Combat is handled similarly to games like Mount & Blade. You fly around the map and if you come into a situation that turns into a space battle, you will need to handle that on a different, tactical screen. All of these aforementioned elements of shipbuilding will now heavily affect how you do battle and what strategies and tactics you can implement. Fans of the Sci-Fi Genre and space battles will find details to their heart’s desire on this screen.
You can send out commands to your fleet and target specific ships or plan a certain formation. Furthermore, you will always be able to command the ship that your character is controlling and manually fly it in battle. However, you can also delegate every part of the space battle and effectively let the game handle the battle itself, while only watching. While that is a perfectly reasonable way to deal with combat if that is not your cup of tea, it is obviously not the most ideal. Carefully planning your engages and implementing tactics will always be better, but doing it this still possible and reasonable. For example, I chose this approach for a long time in Starsector, until I felt confident enough to fight some battles myself.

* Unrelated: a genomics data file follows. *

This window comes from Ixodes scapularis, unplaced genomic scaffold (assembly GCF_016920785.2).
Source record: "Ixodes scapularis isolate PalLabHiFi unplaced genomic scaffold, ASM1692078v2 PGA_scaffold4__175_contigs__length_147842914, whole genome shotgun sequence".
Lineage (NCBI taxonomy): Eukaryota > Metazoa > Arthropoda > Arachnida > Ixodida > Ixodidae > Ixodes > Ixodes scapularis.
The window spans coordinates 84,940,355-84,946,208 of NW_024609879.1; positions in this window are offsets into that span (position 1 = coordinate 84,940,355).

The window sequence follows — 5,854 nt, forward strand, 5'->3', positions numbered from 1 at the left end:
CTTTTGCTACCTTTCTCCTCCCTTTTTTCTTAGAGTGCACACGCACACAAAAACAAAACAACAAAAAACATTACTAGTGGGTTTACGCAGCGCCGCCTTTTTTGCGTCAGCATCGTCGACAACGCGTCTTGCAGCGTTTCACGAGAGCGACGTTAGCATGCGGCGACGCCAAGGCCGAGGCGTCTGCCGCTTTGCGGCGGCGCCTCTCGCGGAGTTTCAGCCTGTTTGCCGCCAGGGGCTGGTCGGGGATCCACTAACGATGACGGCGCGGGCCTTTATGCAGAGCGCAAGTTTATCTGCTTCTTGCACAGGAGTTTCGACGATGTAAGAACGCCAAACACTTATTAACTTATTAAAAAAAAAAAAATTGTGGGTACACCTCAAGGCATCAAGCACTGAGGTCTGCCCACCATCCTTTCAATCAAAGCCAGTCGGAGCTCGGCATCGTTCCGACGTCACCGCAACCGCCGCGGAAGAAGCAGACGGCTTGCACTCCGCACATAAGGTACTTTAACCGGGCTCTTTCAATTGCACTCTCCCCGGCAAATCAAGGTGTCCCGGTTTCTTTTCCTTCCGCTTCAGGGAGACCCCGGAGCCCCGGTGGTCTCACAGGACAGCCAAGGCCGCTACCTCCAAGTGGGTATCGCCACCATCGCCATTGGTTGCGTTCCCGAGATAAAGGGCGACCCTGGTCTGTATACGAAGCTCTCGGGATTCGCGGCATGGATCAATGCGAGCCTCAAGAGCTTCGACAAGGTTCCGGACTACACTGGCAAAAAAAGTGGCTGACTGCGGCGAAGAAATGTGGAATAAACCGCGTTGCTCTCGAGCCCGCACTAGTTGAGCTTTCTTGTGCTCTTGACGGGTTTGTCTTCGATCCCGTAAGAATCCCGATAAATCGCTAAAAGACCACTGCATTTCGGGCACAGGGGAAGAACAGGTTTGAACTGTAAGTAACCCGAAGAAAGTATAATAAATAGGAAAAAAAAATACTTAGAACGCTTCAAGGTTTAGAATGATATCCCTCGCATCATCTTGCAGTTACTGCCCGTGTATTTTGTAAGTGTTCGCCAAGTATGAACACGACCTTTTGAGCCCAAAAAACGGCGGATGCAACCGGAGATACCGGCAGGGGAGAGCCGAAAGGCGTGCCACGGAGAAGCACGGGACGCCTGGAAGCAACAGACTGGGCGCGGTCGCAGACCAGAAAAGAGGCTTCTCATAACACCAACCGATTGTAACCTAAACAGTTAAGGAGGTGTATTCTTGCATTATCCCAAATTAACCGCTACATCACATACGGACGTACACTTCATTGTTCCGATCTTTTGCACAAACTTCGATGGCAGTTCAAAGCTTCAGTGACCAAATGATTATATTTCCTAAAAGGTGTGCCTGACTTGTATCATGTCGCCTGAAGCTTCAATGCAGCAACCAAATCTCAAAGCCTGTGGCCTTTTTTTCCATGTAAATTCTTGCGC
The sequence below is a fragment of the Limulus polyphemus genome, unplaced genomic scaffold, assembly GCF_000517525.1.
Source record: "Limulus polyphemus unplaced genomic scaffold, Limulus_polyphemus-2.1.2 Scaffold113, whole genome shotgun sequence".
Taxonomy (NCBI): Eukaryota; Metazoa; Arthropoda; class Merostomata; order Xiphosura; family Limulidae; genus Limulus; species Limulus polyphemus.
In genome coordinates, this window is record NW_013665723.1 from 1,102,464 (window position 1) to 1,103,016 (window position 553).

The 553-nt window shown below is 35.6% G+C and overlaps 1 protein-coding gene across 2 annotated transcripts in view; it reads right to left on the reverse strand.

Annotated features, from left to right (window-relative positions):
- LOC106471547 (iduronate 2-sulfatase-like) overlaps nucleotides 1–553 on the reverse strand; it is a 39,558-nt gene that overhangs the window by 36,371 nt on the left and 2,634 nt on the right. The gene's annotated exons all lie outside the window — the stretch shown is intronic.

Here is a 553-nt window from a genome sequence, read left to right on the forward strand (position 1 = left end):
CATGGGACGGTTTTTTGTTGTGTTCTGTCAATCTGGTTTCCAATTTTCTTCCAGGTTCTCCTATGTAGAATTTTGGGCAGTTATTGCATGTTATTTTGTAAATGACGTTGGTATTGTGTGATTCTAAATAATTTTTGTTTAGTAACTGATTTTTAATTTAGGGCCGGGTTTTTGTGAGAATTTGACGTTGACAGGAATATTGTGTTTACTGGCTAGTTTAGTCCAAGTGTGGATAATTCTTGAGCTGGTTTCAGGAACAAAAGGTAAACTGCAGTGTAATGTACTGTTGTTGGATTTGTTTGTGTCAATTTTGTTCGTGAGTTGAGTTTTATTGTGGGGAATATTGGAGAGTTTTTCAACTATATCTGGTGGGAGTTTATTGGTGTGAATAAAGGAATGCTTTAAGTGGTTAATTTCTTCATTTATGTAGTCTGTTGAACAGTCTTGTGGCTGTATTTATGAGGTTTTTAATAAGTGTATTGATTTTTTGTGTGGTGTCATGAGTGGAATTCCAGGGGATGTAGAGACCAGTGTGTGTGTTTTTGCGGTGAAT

I am not going to try to explain to you the whole specifics of how combat works. It is very complicated and chances are you probably will not remember anything. Just know that it is hard, detailed, and feels very realistic. In addition, once you figure it out, it is going to feel extremely rewarding and like discovering a completely new aspect of the game.
Base building and late game